Enticingly carpeted in electric blue, Florian Auer turns the Cell Project Space into an open and spacious room for his Babies Are Born At Night exhibition, foreboding a certain calm across which disparate objects find their place. The first of which is a blood red leather punch-bag scarred with slithers of white cotton that pack together symbolically as a meat joint chained devilishly off the ceiling. Its reticence as an ode to slaughter is stark, yet its visceral cynicism as an outlet for a pounding, by a user thick with aggression, is closer to the point.
Auer has a wicked fascination for the world of 1980s investment bankers. Sleek blackboards with dreams of future office desks, machines light up in bright colours, twisted neon lights recall slick cocktail bars and a smart jacket in a work titled ‘Nine to Five’ (2013) bears the dust of chalk wrought from a body-pump on wooden trestles nearby. These are materials that evoke a hedge fund millionaire’s luxurious bachelor pad but also, perhaps, the darker American Psycho headspace of a Bret Easton Ellis novel.
A global elite as a niche counter-culture then. A net of people of the “work hard, play hard” mantra, bearing privilege to a status as the top 1 per cent wealthiest in the world. It’s a reality many see in luxury supplements, aspire to or detest but rarely experience. It’s a state in which a grip on the ‘everyday’ is easily lost by those lost within it but also a world that is forever abstracted to those who have never partaken in it. A lifestyle, in short, purely touched on through media by the majority of people who engage with it.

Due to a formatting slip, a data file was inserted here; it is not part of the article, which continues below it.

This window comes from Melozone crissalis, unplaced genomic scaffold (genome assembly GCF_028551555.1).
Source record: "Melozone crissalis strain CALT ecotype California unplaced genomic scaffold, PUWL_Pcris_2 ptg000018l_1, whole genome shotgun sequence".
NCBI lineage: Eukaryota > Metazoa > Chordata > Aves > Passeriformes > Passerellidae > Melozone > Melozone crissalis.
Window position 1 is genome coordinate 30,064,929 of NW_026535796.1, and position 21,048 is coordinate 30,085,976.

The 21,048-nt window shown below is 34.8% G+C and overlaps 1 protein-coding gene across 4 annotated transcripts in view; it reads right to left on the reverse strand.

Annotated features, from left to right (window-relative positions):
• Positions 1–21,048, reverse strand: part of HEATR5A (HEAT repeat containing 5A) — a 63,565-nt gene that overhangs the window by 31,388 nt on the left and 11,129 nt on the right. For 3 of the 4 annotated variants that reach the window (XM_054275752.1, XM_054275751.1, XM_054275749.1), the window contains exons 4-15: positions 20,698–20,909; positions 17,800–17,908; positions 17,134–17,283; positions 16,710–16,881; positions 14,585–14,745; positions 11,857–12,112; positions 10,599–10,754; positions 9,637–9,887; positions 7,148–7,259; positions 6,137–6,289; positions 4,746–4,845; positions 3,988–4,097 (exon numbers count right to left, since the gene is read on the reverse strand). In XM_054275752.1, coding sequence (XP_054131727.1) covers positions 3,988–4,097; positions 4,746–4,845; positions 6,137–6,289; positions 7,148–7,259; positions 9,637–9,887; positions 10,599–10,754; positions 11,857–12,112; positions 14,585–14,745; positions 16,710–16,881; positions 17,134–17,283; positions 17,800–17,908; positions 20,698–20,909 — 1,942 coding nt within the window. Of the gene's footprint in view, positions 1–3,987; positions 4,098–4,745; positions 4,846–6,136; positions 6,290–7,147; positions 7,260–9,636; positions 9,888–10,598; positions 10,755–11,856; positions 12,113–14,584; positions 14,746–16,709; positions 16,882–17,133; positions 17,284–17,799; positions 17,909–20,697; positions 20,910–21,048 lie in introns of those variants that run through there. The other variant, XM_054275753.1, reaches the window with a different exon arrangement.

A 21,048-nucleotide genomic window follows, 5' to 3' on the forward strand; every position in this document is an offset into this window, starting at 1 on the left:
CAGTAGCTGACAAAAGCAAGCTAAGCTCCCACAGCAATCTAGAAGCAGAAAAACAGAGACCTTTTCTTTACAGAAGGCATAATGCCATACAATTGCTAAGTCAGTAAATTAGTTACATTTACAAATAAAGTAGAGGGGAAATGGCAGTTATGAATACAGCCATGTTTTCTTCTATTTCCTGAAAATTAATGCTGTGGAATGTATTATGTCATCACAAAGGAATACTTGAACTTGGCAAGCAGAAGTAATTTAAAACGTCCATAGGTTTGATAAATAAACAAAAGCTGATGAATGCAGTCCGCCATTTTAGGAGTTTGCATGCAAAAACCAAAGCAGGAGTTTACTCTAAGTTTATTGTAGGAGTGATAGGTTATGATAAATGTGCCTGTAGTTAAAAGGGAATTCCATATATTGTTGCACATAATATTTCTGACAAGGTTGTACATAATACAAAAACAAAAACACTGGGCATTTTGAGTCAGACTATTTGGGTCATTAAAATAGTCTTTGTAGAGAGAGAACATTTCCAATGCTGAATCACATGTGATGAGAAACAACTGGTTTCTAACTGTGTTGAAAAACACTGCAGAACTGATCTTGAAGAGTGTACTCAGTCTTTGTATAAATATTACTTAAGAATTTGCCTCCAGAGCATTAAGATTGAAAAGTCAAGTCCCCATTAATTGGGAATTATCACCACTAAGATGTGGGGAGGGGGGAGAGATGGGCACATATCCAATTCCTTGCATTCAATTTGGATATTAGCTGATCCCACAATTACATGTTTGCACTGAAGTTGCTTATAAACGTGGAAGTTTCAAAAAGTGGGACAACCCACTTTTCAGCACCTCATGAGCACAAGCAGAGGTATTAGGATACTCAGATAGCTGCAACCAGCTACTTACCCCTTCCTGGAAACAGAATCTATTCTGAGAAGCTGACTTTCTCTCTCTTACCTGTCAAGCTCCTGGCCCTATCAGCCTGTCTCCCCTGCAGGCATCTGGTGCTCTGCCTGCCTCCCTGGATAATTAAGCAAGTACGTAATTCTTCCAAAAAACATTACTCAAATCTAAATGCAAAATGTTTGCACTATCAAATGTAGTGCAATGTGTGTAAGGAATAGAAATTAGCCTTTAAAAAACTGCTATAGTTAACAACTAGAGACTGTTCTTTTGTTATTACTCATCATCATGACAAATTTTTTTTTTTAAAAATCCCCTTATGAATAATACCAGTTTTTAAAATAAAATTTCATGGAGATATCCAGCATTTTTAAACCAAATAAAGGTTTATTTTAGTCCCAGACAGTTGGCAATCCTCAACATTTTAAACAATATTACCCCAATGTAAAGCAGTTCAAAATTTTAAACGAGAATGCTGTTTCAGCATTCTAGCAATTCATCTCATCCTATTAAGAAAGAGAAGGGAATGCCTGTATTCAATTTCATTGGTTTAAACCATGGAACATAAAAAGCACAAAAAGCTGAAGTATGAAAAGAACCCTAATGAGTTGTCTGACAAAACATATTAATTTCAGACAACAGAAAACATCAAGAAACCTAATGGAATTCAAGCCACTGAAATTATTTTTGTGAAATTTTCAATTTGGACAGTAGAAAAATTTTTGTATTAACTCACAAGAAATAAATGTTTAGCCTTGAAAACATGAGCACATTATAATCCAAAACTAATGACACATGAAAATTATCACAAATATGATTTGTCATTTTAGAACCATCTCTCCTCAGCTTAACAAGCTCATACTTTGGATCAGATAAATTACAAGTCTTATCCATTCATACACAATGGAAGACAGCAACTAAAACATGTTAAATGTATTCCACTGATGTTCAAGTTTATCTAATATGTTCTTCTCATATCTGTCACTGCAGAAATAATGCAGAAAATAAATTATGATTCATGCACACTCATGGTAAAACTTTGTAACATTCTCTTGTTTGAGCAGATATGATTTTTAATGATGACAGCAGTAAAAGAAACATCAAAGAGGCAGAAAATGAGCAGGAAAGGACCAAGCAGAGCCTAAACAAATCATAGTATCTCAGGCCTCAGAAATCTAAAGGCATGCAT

Auer stands as an intermediary across both sides of the screen. A small blue plastic football waiting to be kicked around acts as a fun counterbalance to a classic white office clock. It sets up a juxtaposition in which curtains produced out of heavy lead appear light and folded effortlessly across room one. Their shapes resemble pieces of burst rubble, once part of a bubble lined with gold, that brings to mind the stop-start story of capitalist economics, in which traders work and everyone experiences.
Our visual recognition as to what is real is taken head on. Powdered chalk creates fake shadow lines that interplay with the infinite grid perspectives reminiscent of Tron movies on Auer’s dark mood boards. Ticker Tape, one of the earliest digital electronic communication mediums used to transmit stock prices, up until the 1970s, bends in and out of an image. Yesterday’s pure data transmission across telegraph line collages against today’s image-heavy mass media. Corporate aesthetics and lifestyle appear to be a mirage; post-internet theory pulled out of the art criticism blogosphere and into the limelight. **